The Rush-bashing organization Fairness and Accuracy in Media is wrong and Mr. Limbaugh is right as usual.
FAIR contends the big guy was wrong when he stated that "banks take risks in issuing student loans" because the student loans are federally insured.
Since 20 to 23 percent of all student loans are in default, the banks have the expense to collect them, not the government.
The federal government insures only the principal. Banks are at risk for students loans.
Let The Sun keep score in FAIR's "reign of error" vs. Rush's "I told you so."
E. C. Chavatel Jr.
Peter A. Jay's June 30 column states, "It's unwise to demonize [Minister Louis] Farrakhan to the point of ridiculing or condemning whatever he has to say. To do so is to make the common mistake of confusing legitimate and perhaps vital public objectives with the politics of those who advocate them."
None of the protesters of Mr. Farrakhan's condemnations of the Jews protested his legitimate and vital objectives to educate young black men.
If Mr. Jay has any evidence of any "ridiculing or condemning" of these commendable objectives by those who protested his condemnation of the Jews, he should make it known. Otherwise he will leave the impression that the confusion is his own.
Contrary to the whining interpretations of the rival amici curiae printed in Perspective July 3, the Supreme Court decision in the Kiriyas Joel case was a radical deviation from past policy and a major victory for religious minorities.
The court's opposition to the all-Hasidic school district was limited to its having been created by a special statue that deviated from New York's established policy of not allowing any village to set up its own school district.
The court went out of its way not to object to the provision of all other municipal services from the all-Hasidic village of Kiriyas Joel, since it was chartered through a general statute applicable any group.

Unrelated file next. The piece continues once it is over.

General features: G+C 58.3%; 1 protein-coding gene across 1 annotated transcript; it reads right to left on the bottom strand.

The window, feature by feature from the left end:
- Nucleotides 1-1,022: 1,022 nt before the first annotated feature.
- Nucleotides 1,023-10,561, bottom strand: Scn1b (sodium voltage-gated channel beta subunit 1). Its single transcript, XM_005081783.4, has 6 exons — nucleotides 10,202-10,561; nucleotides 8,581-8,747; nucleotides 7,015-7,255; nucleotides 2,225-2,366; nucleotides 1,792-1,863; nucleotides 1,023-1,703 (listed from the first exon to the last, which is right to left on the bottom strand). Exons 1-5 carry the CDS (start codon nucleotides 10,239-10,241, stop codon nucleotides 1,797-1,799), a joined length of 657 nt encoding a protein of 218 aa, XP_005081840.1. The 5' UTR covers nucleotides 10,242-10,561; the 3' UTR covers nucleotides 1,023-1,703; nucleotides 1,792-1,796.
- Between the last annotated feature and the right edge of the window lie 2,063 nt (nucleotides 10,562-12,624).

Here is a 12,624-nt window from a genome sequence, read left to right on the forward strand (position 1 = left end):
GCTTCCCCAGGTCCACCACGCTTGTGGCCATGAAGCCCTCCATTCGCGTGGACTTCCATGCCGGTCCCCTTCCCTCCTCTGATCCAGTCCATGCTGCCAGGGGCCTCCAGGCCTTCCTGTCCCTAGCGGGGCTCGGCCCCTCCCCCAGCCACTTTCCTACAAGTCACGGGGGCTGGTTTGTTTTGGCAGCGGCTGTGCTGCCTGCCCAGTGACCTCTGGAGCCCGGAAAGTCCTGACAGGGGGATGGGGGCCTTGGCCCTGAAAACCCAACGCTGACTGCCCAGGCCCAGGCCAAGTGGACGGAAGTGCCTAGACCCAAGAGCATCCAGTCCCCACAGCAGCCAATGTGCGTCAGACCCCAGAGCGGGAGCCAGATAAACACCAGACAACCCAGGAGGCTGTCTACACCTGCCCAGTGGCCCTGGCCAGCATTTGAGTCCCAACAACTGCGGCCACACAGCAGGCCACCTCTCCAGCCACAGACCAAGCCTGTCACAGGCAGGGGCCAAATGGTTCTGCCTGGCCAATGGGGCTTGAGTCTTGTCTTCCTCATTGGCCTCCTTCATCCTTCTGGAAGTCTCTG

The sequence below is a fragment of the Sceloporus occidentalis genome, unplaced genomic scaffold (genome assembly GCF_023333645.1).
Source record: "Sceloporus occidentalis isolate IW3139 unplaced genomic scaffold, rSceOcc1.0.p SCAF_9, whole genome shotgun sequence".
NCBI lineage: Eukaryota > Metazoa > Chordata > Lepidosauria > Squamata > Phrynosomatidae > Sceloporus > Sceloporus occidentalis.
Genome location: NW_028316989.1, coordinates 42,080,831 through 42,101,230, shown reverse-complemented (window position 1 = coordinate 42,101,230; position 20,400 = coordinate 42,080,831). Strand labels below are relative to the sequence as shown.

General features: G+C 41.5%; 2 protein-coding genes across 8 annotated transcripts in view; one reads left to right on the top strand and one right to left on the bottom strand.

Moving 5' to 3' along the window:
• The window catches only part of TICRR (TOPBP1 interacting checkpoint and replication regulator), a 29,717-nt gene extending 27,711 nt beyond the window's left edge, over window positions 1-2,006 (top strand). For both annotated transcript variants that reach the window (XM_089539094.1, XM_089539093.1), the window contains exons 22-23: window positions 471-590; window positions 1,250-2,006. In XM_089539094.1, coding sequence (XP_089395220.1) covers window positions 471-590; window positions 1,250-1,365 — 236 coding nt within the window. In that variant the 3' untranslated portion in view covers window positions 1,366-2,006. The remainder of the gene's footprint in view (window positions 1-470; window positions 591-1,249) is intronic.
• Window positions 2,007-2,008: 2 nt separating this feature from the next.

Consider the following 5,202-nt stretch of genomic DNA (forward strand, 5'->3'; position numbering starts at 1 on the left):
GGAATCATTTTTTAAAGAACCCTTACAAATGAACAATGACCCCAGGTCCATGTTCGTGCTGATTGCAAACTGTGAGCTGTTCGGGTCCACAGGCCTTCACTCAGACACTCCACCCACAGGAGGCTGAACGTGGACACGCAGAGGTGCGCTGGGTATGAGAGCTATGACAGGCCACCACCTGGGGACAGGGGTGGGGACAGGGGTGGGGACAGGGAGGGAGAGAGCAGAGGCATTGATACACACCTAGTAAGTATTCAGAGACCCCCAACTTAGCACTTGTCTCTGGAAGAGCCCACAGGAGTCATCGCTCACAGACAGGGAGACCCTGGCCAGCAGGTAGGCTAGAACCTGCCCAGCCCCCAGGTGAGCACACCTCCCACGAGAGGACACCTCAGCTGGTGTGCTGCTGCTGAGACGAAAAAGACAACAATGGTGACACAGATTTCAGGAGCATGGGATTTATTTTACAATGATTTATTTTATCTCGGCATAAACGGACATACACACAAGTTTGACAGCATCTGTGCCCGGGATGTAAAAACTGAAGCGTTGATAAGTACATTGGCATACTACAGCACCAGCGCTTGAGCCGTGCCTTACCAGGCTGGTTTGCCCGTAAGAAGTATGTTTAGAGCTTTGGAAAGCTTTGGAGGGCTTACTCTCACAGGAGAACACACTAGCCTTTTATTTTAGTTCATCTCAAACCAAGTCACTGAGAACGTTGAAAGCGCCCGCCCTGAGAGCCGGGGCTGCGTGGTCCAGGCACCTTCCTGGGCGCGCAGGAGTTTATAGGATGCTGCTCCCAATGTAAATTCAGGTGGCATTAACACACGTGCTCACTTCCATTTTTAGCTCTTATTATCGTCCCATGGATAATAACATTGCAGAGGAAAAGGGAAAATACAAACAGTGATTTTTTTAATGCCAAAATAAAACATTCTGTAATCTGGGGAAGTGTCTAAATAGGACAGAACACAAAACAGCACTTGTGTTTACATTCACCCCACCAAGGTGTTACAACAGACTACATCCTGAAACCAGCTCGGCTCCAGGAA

The new "holding" is that if no preference is being given to one group (religious or non-religious) over another, any religiously oriented group can apply for a governmental privilege. This is not an analysis the opponents of Kiriyas Joel wanted to hear.
Heretofore the educational establishment has assumed that any substantial deviation in public school practice to accommodate a religious minority was prohibited by the Constitution.
Not only has the Supreme Court said that such accommodations are constitutional, they said they expect the local school district to make such accommodations.
In a city like Baltimore, whose substantial Orthodox Jewish community has been excluded from many services by the intolerance or indifference of the secular establishment, the recognition of a constitutional duty to accommodate religious minorities may result in radical changes.
Aaron Wolfe Kuperman
While I appreciate his review of my book, "The Jew in the Lotus," your reviewer was mistaken when he called my rendering of the Hebrew word for "saint" as "hasid" a "definite howler" ("Seeking spirituality; coming home," July 3).
If I have howled, it is in excellent company: "Hasid" is used this way in the Talmud (Pirke Avot 5:10) and by Rashi and Maimonides -- as can be seen in the translation of Professor Judah Goldin.
However, I do believe your reviewer was accurate when he found The Jew in the Lotus" to be "full of vivid observations and provocative speculations."
Baton Rouge, La.
Gregory P. Kane is absolutely wrong when he writes that "the United Daughters of the Confederacy insignia . . . contained the symbol of the Confederate battle flag" ("A Flag That Symbolized the Opposite of the American Ideal," Opinion * Commentary, July 11).
The flag that is shown in the insignia of the United Daughters of the Confederacy is not the Confederate battle flag. It is the "Stars and Bars," the first Confederate flag, which was adopted in 1861 by the Confederate convention in Montgomery, Ala.
Sen. Carol Moseley-Braun of Illinois didn't know that, either. But it didn't stop her from denouncing this fine group of ladies who work as unpaid volunteers at such institutions as veterans' hospitals, homeless shelters, food banks and homes for battered women.
They have awarded millions of dollars in scholarships and have provided academic awards to our service academies.
Oveta Culp Hobby, who led the Texas chapter of the United Daughters of the Confederacy in her time, was the first secretary of the Department of Health, Education and Welfare under President Dwight Eisenhower.
Mr. Kane should get his facts straight before he starts berating those he labels as "latter-day sympathizers with the Confederacy."
Richard T. Seymour
It's No Surprise Keith Murphy Was Mugged
Michael Olesker's column June 30 lamented the fact that no one would stop and help Keith Murphy, the victim of a mugging outside Oriole Park at Camden Yards after a ball game.